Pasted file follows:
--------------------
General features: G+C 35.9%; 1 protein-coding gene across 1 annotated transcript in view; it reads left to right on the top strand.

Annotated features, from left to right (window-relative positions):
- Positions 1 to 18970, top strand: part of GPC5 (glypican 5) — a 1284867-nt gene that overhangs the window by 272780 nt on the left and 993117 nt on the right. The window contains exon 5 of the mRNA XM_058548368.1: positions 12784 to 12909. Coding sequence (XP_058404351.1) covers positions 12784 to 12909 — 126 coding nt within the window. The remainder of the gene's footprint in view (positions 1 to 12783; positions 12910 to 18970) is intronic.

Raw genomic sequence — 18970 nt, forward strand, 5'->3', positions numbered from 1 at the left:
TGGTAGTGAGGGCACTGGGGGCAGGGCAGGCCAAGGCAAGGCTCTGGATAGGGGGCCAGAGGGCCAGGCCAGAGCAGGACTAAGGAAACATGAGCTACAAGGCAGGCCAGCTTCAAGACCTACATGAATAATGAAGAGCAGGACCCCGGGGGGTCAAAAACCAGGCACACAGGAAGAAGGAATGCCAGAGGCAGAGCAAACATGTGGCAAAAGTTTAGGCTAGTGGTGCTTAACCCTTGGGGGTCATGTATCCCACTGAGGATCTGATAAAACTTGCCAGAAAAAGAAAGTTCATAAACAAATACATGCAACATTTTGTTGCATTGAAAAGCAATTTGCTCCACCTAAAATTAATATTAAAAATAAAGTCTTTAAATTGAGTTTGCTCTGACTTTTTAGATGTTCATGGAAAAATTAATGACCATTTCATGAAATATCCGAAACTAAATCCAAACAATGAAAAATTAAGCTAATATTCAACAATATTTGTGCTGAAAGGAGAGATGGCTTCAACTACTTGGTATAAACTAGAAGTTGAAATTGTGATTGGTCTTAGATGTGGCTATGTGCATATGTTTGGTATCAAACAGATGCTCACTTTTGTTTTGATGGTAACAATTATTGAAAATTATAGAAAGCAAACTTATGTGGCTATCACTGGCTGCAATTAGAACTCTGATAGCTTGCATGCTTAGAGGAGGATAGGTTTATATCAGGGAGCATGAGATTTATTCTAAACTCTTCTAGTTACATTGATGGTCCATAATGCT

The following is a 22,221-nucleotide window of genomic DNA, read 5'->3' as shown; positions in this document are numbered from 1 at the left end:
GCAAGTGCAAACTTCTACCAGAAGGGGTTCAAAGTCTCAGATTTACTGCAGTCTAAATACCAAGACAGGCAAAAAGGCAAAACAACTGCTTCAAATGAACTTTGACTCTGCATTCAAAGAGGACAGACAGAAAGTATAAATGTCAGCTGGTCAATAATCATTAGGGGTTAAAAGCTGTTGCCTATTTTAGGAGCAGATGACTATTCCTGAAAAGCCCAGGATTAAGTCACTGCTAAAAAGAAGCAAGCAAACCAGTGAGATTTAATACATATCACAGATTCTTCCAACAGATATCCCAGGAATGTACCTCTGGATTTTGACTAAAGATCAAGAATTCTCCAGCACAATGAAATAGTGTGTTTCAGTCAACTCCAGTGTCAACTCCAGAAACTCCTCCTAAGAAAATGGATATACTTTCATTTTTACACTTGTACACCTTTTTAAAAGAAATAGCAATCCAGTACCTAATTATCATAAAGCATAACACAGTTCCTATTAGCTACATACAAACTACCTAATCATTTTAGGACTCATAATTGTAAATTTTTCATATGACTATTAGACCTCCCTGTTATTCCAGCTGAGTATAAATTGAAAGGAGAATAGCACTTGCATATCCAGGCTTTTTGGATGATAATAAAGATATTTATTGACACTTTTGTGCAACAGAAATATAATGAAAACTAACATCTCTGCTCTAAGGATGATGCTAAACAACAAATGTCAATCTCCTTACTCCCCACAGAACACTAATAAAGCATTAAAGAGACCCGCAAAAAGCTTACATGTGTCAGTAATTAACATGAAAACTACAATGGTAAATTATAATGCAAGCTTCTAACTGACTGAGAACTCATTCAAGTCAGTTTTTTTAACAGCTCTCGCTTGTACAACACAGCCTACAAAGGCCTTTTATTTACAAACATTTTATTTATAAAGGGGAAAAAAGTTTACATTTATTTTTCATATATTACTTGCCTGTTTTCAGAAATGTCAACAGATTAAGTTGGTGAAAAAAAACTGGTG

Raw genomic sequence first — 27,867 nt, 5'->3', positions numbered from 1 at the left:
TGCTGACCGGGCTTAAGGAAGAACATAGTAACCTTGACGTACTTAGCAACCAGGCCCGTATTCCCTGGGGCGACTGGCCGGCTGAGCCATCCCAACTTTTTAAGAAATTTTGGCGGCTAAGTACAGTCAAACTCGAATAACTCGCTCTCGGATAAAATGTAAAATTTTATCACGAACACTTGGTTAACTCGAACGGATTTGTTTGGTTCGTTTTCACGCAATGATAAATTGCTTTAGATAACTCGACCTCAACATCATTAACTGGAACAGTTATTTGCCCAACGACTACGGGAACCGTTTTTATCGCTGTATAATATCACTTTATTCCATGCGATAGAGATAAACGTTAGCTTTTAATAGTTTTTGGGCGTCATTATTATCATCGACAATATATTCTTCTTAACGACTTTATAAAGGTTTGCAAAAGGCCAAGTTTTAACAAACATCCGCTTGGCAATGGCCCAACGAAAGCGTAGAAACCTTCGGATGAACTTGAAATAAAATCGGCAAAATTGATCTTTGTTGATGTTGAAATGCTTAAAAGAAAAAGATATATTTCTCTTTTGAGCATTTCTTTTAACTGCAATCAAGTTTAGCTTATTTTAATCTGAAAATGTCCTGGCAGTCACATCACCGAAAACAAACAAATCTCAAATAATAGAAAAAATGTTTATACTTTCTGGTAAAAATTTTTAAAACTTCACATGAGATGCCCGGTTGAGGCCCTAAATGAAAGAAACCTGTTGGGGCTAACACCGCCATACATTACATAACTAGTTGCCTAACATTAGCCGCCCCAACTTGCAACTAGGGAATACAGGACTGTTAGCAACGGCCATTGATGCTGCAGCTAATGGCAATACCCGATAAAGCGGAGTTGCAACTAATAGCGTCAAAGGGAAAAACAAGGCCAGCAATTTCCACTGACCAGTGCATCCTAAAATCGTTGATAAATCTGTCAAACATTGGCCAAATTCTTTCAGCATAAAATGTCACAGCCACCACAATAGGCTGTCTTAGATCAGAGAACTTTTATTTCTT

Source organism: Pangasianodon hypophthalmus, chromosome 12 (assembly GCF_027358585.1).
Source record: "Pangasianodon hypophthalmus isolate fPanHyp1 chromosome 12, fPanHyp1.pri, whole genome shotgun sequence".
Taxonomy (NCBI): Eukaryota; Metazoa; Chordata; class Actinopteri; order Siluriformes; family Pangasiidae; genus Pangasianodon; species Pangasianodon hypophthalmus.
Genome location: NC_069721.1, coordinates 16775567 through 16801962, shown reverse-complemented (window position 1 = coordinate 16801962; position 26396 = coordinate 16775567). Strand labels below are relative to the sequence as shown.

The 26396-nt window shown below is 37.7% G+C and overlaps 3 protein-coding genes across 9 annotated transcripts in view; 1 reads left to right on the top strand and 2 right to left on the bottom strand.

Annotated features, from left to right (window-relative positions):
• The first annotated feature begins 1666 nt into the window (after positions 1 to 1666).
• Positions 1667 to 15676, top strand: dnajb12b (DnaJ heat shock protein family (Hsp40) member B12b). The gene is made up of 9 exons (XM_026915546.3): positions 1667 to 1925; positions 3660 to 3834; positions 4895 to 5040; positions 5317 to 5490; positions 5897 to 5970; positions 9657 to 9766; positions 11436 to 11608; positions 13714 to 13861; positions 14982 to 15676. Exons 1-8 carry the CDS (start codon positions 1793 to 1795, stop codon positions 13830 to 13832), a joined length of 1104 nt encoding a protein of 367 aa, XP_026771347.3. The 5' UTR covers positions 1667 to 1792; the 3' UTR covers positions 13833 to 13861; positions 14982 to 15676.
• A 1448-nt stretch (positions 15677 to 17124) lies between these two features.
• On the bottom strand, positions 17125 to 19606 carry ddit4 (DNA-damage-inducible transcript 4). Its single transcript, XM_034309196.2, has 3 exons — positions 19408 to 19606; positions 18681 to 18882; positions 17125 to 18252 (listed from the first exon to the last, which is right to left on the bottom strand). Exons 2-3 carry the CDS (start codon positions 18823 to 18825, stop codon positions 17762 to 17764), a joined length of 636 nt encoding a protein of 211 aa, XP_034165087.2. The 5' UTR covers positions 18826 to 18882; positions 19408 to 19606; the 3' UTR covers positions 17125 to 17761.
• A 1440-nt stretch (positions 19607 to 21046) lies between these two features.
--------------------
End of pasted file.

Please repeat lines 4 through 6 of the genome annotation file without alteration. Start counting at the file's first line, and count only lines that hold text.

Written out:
Raw genomic sequence — 18970 nt, forward strand, 5'->3', positions numbered from 1 at the left:
TGGTAGTGAGGGCACTGGGGGCAGGGCAGGCCAAGGCAAGGCTCTGGATAGGGGGCCAGAGGGCCAGGCCAGAGCAGGACTAAGGAAACATGAGCTACAAGGCAGGCCAGCTTCAAGACCTACATGAATAATGAAGAGCAGGACCCCGGGGGGTCAAAAACCAGGCACACAGGAAGAAGGAATGCCAGAGGCAGAGCAAACATGTGGCAAAAGTTTAGGCTAGTGGTGCTTAACCCTTGGGGGTCATGTATCCCACTGAGGATCTGATAAAACTTGCCAGAAAAAGAAAGTTCATAAACAAATACATGCAACATTTTGTTGCATTGAAAAGCAATTTGCTCCACCTAAAATTAATATTAAAAATAAAGTCTTTAAATTGAGTTTGCTCTGACTTTTTAGATGTTCATGGAAAAATTAATGACCATTTCATGAAATATCCGAAACTAAATCCAAACAATGAAAAATTAAGCTAATATTCAACAATATTTGTGCTGAAAGGAGAGATGGCTTCAACTACTTGGTATAAACTAGAAGTTGAAATTGTGATTGGTCTTAGATGTGGCTATGTGCATATGTTTGGTATCAAACAGATGCTCACTTTTGTTTTGATGGTAACAATTATTGAAAATTATAGAAAGCAAACTTATGTGGCTATCACTGGCTGCAATTAGAACTCTGATAGCTTGCATGCTTAGAGGAGGATAGGTTTATATCAGGGAGCATGAGATTTATTCTAAACTCTTCTAGTTACATTGATGGTCCATAATGCT

The following is a 22,221-nucleotide window of genomic DNA, read 5'->3' as shown; positions in this document are numbered from 1 at the left end: